Abstract 278: Protective Effects of Niacin in a Murine Model of Abdominal Aortic Aneurysms
Introduction. Abdominal aortic aneurysms (AAAs) are common among the aging population, yet there is no effective pharmacotherapy. Neutrophils play a key role in the pathogenesis of AAA, by triggering inflammation, oxidative stress, matrix degradation and smooth muscle cell (SMC) death. Niacin, a vitamin with beneficial cardiovascular effects, was shown previously to reduce vascular neutrophil infiltration, MPO accumulation, and HOCl-induced endothelial dysfunction in a rabbit perivascular injury model.
Hypothesis We hypothesized that niacin would have beneficial effects to prevent AAA in a mouse model.
Methods LDL null mice were infused with angiotensin II (1000 ng/kg/min) for 14 days to induce AAA with (n=27) or without (n=18) 0.3% supplemental niacin in the drinking water. One group (n=6) received the DP1 receptor antagonist, laropiprant, in addition to niacin. We also investigated the effects of niacin on MMP release in a human neutrophil cell line (HL-60) and on viability of a murine SMC line (MOVAS-1) challenged with 100μM H2O2.
Results Niacin decreased the rate of AAA formation as compared to untreated control mice, 26% vs. 83%, respectively. In mice that survived the complete 14 day treatment period and did not die due to a ruptured AAA, the mean suprarenal aorta diameters were 1.20 mm (SEM 0.09) in niacin treated mice vs. 1.68 mm (SEM 0.12) in the control group, representing a niacin treatment effect of a 29% diameter decrease (p<0.5). Laropiprant did not have an effect on AAA formation, however did increase the blood pressure moderately. In HL-60 cells stimulated with TNF-α, niacin (10mM) decreased MMP 9 activity by 88% but had no effect on cell viability. In MOVAS-1 cells exposed to hydrogen peroxide, 10mM niacin had a protective effect, reducing cell death at 12 hours (50% dead cells with niacin + H2O2 vs. 93% dead cells with hydrogen peroxide alone, p=0.02).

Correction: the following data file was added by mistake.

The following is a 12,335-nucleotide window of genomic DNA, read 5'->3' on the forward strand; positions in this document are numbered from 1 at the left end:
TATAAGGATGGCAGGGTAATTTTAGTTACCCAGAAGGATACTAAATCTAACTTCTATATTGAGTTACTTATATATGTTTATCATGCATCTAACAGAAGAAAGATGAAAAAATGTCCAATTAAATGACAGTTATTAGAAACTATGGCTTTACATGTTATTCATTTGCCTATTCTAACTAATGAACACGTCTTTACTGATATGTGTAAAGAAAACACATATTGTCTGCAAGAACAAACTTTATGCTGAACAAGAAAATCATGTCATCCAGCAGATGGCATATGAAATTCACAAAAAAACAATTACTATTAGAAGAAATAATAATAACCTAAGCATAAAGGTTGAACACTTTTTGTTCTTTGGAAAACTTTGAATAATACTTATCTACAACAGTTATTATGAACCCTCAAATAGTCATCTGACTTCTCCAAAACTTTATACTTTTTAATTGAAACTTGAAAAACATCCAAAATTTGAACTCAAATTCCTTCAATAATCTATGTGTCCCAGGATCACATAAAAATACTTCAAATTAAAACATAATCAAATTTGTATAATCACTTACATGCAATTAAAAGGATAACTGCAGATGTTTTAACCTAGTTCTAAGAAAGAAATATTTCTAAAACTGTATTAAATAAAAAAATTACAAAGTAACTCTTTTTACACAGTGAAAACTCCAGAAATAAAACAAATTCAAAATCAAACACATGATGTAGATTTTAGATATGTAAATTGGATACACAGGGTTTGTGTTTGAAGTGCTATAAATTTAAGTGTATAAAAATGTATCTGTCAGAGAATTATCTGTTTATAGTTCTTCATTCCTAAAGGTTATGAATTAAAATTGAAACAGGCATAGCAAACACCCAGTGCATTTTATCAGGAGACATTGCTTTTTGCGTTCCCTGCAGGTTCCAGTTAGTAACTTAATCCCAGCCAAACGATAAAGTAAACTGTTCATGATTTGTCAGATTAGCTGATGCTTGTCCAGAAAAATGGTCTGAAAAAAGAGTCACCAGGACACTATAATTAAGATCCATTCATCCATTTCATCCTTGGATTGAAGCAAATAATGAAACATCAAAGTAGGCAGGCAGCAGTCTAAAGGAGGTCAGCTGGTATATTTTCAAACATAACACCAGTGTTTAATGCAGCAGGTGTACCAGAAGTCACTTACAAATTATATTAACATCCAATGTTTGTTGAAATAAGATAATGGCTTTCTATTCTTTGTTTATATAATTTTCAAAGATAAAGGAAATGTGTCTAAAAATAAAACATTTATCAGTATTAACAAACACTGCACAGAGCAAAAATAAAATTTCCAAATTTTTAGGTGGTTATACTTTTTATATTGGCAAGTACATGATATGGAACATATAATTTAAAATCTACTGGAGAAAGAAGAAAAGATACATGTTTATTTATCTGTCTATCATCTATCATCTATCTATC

Conclusions We conclude that niacin decreases the incidence of AAA and demonstrates pleiotropic effects on neutrophils and SMCs that may underlie its already known beneficial lipid modifying mechanisms. These novel findings suggest that niacin might be a safe, effective and inexpensive medical therapy for AAA.
- © 2013 by American Heart Association, Inc.